This year, Nike released its first-ever female-specific skateboard shoe. The World Surf League now pays out equal prize money to men and women. Burton Snowboards just amended their athlete contracts to support and protect their female riders during pregnancy.

We are in a unique time when women athletes are starting to get the platform and pay to help them raise their profiles and make their high-octane passions their lifelong professions.

But what about the photographers and filmers capturing these women? The writers penning scripts and feature profiles? The storytellers and creators helping ignite that butane torch of inspiration that gets the whole community out there running, riding, cragging and otherwise crushing it?

According to the Outdoor Foundation’s 2017 Outdoor Recreation Participation report, women make up 46 percent (AKA nearly half) of all outdoor participants. And yet in a 2019 issue of Outside Magazine, only 7 out of 50 contributing writers and photographers were women. The case is much worse in action sports like skateboarding. A study in Great Britain showed an estimated 74,000 British women skateboarded in 2017—an annual participation rate that’s continually and exponentially growing. But the 2019 masthead of the sport’s largest and most influential magazine, Thrasher, shows only 1 woman contributing to the publication’s creative.

The data on the media seem to indicate a larger problem in the industry. It’s often easier for brands and media outlets to change who they sponsor or who they feature than it is to hire a new female designer or staff up with a fresh thinker or voice. Off the playing field, behind the lens and at the creative table, women are still seen as a risky investment. If you only have the budget to hire one person, better be safe and make it a man … right?

Among its many flaws, this mindset promotes an authenticity problem. We naturally create for ourselves and people like us, so there’s a natural disconnect when all-male creative teams try to tell stories about women.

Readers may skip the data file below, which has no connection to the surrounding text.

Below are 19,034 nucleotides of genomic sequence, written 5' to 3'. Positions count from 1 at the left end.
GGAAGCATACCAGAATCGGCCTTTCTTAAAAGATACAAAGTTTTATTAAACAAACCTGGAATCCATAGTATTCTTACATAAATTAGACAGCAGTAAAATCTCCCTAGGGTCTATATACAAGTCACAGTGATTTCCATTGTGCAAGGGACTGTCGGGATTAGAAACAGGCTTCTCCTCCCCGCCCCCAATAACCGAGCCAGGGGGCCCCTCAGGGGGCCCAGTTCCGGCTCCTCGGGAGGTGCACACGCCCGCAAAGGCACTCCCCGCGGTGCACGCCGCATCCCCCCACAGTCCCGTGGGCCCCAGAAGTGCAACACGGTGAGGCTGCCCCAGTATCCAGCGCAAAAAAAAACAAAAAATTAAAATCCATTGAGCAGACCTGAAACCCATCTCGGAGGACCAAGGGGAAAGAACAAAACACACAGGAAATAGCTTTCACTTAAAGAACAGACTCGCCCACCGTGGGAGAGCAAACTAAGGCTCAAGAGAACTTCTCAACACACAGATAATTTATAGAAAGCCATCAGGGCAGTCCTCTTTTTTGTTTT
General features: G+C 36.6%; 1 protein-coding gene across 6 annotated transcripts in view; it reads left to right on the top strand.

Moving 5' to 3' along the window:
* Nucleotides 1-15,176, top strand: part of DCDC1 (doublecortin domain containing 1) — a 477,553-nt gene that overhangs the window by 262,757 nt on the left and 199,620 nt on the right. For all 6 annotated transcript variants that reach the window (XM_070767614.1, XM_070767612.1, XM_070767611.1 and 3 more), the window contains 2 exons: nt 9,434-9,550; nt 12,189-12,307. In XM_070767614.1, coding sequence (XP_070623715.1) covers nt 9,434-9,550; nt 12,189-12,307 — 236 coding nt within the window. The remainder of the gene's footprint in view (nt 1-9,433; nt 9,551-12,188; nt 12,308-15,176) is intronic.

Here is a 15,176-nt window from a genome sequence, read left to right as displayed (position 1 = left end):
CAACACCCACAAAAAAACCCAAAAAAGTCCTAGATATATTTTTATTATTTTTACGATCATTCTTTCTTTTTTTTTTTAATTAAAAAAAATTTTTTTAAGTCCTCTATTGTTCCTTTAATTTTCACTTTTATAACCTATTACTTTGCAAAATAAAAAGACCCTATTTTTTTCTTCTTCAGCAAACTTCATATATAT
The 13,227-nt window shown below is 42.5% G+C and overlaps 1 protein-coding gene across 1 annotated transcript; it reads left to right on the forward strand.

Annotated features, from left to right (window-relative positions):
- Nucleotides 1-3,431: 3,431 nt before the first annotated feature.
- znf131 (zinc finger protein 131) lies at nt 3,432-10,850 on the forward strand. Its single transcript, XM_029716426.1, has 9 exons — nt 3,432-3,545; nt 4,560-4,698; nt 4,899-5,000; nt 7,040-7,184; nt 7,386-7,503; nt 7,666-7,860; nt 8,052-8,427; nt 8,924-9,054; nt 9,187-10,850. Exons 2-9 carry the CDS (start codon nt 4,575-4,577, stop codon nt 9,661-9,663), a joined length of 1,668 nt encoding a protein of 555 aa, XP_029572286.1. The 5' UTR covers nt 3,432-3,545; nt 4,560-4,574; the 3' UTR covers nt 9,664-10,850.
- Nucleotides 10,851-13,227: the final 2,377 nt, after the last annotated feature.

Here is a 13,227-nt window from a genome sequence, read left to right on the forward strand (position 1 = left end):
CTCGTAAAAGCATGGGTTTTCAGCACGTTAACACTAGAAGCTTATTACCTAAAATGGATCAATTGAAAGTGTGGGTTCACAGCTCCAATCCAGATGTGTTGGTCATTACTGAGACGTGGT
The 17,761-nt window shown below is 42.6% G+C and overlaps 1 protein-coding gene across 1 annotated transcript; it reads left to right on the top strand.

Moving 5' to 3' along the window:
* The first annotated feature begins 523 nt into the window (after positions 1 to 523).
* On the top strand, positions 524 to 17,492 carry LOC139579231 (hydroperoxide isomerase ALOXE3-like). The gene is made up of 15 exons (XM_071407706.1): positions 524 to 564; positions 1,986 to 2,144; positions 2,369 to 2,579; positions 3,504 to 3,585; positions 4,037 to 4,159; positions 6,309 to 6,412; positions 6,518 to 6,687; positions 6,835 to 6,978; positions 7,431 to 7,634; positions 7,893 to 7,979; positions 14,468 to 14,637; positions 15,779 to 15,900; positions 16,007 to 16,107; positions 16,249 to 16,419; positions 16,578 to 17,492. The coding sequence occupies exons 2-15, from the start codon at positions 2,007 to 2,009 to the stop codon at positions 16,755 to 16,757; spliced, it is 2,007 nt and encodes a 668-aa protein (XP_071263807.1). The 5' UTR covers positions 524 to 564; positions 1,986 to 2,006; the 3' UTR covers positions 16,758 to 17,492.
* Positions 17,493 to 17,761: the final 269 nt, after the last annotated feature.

A glaring example of this is Pinarello’s 2017 launch campaign for their electric road bike, the Nytro—celebrated through the narrative of Emma, 24, a “couple rider.” Pinarello’s Instagram ad showcased a young woman’s face and a caption that read, “I’ve always wanted to go cycling with my boyfriend but it seemed impossible. Soon everything will become possible.” This ad seemingly invoking that old chestnut that women are the “weaker sex” was met with strong blowback from cyclists everywhere (which trended under the hashtag #PinarellNO). Pinarello pulled the post and issued an apology.

If it is finally time to shake things up and level the playing field for the long term, if outdoor and action sports really are ready to empower female athletes and grow the female side of the business, then it’s also time to invite women to the creative table in marketing and in the media.

Why we need more women creatives

To create stories about female athletes that reflect the real experience versus the stereotype—which builds stronger, longer-lasting connections with female consumers.

Good brands tell stories that share the values of their community. Authenticity creates deeper connections—it’s marketing 101.

Take Patagonia. In the last decade, the outdoor apparel brand has spent millions of dollars on environmental initiatives, including notable instances like suing President Trump over the protected status of Utah’s Bears Ears National Monument. As Patagonia continues to double down on their activist mission—a mission that matters deeply to the brand’s diehard outdoor customers—their profits and business opportunities continue to grow.